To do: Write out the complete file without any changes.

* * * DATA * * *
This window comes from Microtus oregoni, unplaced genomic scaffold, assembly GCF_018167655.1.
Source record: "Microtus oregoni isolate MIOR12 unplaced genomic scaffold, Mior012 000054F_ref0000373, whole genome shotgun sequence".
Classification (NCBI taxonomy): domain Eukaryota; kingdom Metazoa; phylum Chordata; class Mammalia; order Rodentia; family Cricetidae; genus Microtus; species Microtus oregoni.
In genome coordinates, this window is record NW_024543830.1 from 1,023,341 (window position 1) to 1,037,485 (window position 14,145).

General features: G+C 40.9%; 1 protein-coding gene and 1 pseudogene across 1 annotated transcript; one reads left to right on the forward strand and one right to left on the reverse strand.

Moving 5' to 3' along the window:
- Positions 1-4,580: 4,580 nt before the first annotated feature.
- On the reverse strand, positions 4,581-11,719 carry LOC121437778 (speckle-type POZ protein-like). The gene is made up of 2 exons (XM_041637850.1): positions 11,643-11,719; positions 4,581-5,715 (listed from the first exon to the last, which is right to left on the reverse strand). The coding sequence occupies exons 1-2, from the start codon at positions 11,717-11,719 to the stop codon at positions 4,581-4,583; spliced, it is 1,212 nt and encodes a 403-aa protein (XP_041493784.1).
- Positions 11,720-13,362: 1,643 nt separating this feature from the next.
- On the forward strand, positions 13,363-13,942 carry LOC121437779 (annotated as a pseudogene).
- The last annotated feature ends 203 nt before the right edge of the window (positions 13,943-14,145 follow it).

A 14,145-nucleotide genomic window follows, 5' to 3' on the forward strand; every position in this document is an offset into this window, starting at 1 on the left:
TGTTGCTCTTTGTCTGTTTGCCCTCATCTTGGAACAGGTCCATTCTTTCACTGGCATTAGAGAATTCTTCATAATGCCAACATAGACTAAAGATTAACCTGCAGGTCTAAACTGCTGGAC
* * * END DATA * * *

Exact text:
This window comes from Microtus oregoni, unplaced genomic scaffold, assembly GCF_018167655.1.
Source record: "Microtus oregoni isolate MIOR12 unplaced genomic scaffold, Mior012 000054F_ref0000373, whole genome shotgun sequence".
Classification (NCBI taxonomy): domain Eukaryota; kingdom Metazoa; phylum Chordata; class Mammalia; order Rodentia; family Cricetidae; genus Microtus; species Microtus oregoni.
In genome coordinates, this window is record NW_024543830.1 from 1,023,341 (window position 1) to 1,037,485 (window position 14,145).

General features: G+C 40.9%; 1 protein-coding gene and 1 pseudogene across 1 annotated transcript; one reads left to right on the forward strand and one right to left on the reverse strand.

Moving 5' to 3' along the window:
- Positions 1-4,580: 4,580 nt before the first annotated feature.
- On the reverse strand, positions 4,581-11,719 carry LOC121437778 (speckle-type POZ protein-like). The gene is made up of 2 exons (XM_041637850.1): positions 11,643-11,719; positions 4,581-5,715 (listed from the first exon to the last, which is right to left on the reverse strand). The coding sequence occupies exons 1-2, from the start codon at positions 11,717-11,719 to the stop codon at positions 4,581-4,583; spliced, it is 1,212 nt and encodes a 403-aa protein (XP_041493784.1).
- Positions 11,720-13,362: 1,643 nt separating this feature from the next.
- On the forward strand, positions 13,363-13,942 carry LOC121437779 (annotated as a pseudogene).
- The last annotated feature ends 203 nt before the right edge of the window (positions 13,943-14,145 follow it).

A 14,145-nucleotide genomic window follows, 5' to 3' on the forward strand; every position in this document is an offset into this window, starting at 1 on the left:
TGTTGCTCTTTGTCTGTTTGCCCTCATCTTGGAACAGGTCCATTCTTTCACTGGCATTAGAGAATTCTTCATAATGCCAACATAGACTAAAGATTAACCTGCAGGTCTAAACTGCTGGAC